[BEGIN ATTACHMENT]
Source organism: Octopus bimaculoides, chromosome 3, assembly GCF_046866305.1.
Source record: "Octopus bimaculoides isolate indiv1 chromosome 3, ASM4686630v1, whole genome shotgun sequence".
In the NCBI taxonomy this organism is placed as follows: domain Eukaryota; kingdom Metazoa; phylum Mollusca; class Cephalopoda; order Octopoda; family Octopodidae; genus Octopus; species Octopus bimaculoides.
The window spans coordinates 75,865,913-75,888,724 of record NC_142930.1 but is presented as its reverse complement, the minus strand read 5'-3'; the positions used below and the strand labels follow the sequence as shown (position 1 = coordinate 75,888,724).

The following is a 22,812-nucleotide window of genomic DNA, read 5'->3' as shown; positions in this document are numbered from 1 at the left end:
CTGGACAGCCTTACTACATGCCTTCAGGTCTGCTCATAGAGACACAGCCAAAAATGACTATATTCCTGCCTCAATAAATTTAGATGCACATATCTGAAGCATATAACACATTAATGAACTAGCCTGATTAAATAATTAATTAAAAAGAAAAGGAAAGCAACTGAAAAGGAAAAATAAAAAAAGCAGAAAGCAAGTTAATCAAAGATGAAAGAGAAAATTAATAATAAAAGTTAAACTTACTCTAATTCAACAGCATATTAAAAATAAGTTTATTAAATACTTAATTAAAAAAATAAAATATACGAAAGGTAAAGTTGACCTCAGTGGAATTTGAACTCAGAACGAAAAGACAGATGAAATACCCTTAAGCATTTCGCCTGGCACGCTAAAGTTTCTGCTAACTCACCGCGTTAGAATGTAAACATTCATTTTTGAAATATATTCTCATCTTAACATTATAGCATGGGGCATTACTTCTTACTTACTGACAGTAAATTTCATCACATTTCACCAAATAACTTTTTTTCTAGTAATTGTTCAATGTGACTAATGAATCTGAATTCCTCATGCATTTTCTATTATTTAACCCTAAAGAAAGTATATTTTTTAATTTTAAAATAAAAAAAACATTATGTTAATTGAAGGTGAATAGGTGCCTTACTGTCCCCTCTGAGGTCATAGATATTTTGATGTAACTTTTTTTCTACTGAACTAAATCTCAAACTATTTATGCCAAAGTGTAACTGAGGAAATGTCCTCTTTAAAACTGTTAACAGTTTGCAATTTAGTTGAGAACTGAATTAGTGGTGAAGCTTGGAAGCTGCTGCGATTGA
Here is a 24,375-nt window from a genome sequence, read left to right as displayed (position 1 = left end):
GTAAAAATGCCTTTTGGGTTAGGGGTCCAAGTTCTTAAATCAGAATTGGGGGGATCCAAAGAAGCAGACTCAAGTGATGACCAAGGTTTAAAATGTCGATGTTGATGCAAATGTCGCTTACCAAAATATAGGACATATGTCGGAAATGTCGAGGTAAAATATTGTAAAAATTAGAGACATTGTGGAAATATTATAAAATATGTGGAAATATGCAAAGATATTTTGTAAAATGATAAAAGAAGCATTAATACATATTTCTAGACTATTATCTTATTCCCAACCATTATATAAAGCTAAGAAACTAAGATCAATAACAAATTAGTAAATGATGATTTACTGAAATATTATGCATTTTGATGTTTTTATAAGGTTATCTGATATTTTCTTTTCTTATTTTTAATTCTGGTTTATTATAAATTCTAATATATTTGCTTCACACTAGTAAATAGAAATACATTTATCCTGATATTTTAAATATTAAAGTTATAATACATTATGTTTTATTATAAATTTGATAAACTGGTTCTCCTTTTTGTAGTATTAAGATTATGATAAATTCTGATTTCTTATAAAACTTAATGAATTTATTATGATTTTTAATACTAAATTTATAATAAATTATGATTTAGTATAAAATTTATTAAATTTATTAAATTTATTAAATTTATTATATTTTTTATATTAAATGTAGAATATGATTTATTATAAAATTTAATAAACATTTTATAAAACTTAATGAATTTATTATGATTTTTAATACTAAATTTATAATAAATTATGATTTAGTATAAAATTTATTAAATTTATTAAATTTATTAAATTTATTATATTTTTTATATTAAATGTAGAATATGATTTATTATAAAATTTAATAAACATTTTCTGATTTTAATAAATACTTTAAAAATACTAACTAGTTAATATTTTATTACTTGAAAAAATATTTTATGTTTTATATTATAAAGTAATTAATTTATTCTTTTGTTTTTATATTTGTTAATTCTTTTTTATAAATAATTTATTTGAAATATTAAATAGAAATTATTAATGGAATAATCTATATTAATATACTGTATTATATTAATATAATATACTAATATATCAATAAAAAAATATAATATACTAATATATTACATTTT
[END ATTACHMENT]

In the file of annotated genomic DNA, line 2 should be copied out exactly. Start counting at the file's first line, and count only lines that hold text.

Source record: "Octopus bimaculoides isolate indiv1 chromosome 3, ASM4686630v1, whole genome shotgun sequence".